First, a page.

Performance of crowns cemented on a fiber-reinforced composite framework 5-unit implant-supported prostheses: in silico and fatigue analyses

Edmara T.P. Bergamo, Satoshi Yamaguchi, Adolfo C.O. Lopes, Paulo G. Coelho, Everardo N.S. de Araújo-Júnior, Ernesto B. Benalcázar Jalkh, Abbas Zahoui, Estevam A. Bonfante

Research output: Contribution to journalArticlepeer-review


Objective: To characterize the biomechanical performance of fiber-reinforced composite 5-unit implant-supported fixed dental prostheses (FDPs) receiving individually milled crowns by insilico and fatigue analyses. Methods: Eighteen implant-supported five-unit fiber-reinforced composite frameworks with an individually prepared abutment design were fabricated, and ninety resin-matrix ceramic crowns were milled to fit each abutment. FDPs were subjected to step-stress accelerated-life testing with load delivered at the center of the pontic and at 2nd molar and 1st premolar until failure. The reliability of the prostheses combining all loaded data and of each loaded tooth was estimated for a mission of 50,000 cycles at 300, 600 and 900 N. Weibull parameters were calculated and plotted. Fractographic and finite element analysis were performed. Results: Fatigue analysis demonstrated high probability of survival at 300 N, with no significant differences when the set load was increased to 600 and 900 N. 1st and 2nd molar dataset showed high reliability at 300 N, which remained high for the higher load missions; whereas 1st premolar dataset showed a significant decrease when the reliability at 300 N was compared to higher load missions. The characteristic-strength of the combined dataset was 1252 N, with 1st molar dataset presenting higher values relative to 2nd molar and 1st premolar, both significantly different. Failure modes comprised chiefly cohesive fracture within the crown material originated from cracks at the occlusal area, matching the maximum principal strain location. Significance: Five-unit implant-supported FDP with crowns individually cemented in a fiber-reinforced composite framework presented a high survival probability. Crown fracture comprised the main failure mode.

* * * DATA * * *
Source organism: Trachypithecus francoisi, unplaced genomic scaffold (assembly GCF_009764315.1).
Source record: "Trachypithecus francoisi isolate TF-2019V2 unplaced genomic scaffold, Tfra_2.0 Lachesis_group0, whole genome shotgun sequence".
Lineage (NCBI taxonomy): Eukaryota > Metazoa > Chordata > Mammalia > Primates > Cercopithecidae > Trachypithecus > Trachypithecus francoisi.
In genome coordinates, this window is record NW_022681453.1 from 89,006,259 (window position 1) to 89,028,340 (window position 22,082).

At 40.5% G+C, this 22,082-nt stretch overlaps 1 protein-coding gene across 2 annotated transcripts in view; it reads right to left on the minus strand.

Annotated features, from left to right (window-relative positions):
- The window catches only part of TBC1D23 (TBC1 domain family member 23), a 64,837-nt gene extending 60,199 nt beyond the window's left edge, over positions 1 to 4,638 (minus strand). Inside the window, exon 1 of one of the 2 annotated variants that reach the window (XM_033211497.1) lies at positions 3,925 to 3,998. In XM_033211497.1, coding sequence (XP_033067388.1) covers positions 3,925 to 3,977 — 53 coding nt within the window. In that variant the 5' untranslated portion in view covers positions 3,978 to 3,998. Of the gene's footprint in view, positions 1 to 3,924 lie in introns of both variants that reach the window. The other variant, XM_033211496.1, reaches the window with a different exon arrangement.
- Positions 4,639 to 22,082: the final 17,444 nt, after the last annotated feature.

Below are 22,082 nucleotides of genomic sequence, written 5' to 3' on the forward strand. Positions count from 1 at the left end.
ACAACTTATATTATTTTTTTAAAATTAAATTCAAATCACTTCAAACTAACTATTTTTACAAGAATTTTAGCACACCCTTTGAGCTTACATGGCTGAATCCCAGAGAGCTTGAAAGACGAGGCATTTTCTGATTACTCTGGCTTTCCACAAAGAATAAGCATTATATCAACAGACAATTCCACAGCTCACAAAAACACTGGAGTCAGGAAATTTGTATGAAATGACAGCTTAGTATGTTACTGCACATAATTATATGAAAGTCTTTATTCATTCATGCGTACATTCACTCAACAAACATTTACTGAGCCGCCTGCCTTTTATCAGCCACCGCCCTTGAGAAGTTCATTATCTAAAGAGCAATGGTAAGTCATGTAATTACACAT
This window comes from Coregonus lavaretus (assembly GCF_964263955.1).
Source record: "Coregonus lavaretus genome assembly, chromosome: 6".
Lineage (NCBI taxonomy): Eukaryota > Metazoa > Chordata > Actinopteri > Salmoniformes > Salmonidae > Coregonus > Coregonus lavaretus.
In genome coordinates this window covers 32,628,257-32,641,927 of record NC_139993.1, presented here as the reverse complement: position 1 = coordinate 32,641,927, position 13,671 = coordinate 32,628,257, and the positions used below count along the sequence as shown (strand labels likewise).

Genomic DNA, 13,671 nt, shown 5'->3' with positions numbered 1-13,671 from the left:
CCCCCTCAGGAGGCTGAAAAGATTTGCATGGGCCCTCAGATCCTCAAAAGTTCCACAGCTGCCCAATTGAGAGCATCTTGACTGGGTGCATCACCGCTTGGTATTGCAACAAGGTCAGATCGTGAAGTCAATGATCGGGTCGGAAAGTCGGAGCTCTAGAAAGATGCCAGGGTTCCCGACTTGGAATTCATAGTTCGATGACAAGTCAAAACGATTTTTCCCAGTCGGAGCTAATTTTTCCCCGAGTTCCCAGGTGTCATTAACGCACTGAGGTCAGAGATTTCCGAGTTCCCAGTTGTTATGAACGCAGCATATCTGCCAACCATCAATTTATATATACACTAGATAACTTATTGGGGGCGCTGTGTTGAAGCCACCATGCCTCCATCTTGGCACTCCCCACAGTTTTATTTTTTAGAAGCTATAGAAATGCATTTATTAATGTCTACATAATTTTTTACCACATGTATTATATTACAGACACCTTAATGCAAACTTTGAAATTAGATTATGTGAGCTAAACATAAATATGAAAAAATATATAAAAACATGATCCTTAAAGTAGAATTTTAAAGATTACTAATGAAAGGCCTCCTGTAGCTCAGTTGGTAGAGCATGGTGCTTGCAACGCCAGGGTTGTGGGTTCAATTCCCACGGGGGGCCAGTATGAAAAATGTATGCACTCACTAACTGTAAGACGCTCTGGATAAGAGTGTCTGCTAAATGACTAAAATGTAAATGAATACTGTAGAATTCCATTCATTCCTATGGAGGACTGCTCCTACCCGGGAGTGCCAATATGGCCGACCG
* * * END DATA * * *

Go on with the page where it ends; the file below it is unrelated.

Original languageEnglish (US)
Pages (from-to)1783-1793
Number of pages11
JournalDental Materials
Issue number12
StatePublished - Dec 2021


  • Dental implants
  • Dental materials
  • Dental prosthesis
  • Fiber-reinforced composite
  • Resin-matrix ceramics

ASJC Scopus subject areas

  • General Materials Science
  • General Dentistry
  • Mechanics of Materials


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